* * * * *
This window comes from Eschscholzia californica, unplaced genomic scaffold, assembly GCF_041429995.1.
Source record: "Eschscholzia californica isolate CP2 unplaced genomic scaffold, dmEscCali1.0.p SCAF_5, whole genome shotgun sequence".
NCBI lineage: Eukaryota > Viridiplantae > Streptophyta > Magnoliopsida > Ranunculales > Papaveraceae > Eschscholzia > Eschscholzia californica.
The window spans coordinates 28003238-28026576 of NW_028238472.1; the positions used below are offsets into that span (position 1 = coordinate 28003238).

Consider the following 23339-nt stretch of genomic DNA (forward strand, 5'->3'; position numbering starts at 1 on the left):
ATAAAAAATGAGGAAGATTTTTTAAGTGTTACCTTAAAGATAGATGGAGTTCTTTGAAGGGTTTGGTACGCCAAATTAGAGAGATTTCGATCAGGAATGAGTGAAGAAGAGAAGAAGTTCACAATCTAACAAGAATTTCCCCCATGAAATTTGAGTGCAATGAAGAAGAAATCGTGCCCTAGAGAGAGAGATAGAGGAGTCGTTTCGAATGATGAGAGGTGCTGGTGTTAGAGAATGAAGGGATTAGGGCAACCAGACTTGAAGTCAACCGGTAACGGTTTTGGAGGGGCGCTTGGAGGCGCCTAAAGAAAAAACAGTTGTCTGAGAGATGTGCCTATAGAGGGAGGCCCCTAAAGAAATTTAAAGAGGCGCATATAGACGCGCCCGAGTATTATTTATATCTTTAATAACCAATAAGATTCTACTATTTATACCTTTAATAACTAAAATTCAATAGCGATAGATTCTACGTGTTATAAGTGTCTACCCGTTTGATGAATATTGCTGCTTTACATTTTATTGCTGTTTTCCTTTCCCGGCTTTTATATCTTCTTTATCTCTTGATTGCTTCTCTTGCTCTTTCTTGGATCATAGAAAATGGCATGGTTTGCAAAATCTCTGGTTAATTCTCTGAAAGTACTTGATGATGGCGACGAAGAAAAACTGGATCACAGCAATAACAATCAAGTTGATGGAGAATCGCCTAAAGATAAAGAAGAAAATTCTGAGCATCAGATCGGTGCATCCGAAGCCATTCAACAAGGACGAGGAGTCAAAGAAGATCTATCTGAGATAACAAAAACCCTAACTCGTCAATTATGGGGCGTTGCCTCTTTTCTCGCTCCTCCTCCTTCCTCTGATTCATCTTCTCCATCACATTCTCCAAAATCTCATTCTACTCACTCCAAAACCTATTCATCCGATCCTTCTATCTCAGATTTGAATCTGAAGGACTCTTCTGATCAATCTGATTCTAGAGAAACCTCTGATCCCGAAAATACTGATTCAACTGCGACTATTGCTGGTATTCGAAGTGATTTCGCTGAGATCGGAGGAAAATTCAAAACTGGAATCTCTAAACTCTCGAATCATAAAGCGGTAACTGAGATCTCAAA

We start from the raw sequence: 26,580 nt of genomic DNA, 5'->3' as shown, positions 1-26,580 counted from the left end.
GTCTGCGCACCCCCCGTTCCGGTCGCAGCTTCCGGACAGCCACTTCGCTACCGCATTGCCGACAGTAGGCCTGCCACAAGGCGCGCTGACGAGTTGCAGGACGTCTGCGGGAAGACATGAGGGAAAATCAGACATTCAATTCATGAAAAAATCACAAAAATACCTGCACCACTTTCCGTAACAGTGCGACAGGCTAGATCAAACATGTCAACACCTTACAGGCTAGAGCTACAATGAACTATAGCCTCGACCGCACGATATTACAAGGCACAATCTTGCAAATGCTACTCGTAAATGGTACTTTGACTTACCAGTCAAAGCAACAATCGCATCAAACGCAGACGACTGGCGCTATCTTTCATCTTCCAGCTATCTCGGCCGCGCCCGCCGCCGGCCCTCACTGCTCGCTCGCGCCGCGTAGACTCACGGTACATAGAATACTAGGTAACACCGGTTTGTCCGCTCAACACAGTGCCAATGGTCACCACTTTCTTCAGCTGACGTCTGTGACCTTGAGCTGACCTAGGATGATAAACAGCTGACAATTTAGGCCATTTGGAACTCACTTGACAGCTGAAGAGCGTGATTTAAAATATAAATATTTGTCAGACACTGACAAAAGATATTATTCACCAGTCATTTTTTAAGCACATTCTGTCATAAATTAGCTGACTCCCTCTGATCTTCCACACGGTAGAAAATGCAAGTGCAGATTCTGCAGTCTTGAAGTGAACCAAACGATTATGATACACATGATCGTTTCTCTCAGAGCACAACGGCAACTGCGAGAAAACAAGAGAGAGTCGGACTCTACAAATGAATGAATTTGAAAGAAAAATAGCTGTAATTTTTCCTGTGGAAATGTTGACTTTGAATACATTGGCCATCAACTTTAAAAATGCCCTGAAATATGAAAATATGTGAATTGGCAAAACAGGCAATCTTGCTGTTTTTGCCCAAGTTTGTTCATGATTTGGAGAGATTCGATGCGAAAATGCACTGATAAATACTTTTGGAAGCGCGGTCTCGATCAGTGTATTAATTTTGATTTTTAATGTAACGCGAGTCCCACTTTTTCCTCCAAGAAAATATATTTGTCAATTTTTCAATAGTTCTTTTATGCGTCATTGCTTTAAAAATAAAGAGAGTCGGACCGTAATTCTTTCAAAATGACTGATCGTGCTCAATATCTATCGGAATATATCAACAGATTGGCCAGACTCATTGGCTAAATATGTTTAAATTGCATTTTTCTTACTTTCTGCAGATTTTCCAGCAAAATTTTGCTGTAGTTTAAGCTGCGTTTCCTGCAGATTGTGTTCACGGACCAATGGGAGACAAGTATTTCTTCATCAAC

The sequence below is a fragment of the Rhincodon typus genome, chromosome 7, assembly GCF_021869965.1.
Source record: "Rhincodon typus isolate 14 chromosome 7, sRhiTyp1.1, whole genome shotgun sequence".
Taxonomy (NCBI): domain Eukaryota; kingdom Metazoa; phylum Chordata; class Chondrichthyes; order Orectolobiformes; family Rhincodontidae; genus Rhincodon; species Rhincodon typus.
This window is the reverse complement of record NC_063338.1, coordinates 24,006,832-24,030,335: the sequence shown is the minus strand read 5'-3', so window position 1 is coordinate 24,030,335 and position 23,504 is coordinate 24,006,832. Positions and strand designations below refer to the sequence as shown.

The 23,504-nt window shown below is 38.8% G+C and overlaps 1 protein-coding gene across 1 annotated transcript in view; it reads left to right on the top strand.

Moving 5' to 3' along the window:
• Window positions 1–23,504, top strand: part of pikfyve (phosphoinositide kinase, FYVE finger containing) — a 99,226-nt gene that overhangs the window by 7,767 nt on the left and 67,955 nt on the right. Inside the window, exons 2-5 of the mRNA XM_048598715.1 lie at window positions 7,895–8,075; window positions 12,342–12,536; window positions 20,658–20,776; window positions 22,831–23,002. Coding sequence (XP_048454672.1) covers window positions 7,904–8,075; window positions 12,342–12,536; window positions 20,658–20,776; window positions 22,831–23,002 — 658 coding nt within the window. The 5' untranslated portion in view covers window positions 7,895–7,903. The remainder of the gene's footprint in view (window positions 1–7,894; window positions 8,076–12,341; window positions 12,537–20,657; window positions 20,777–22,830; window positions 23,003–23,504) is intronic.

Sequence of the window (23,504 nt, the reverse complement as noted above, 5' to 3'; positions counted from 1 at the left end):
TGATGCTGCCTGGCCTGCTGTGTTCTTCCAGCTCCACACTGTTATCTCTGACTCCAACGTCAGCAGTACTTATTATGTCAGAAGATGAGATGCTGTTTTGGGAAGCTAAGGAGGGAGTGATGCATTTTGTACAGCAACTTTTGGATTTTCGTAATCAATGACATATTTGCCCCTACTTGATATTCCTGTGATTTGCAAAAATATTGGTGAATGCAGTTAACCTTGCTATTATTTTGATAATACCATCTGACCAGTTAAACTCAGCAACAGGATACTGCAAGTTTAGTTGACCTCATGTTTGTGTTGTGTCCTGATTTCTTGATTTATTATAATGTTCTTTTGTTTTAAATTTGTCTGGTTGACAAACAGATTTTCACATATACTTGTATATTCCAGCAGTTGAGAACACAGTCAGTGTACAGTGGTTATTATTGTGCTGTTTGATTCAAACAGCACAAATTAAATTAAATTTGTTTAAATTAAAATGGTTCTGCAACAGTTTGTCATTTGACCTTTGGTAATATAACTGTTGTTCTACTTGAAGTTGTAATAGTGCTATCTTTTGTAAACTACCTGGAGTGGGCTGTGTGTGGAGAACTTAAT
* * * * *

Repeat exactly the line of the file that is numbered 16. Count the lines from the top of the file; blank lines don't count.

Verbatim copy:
Sequence of the window (23,504 nt, the reverse complement as noted above, 5' to 3'; positions counted from 1 at the left end):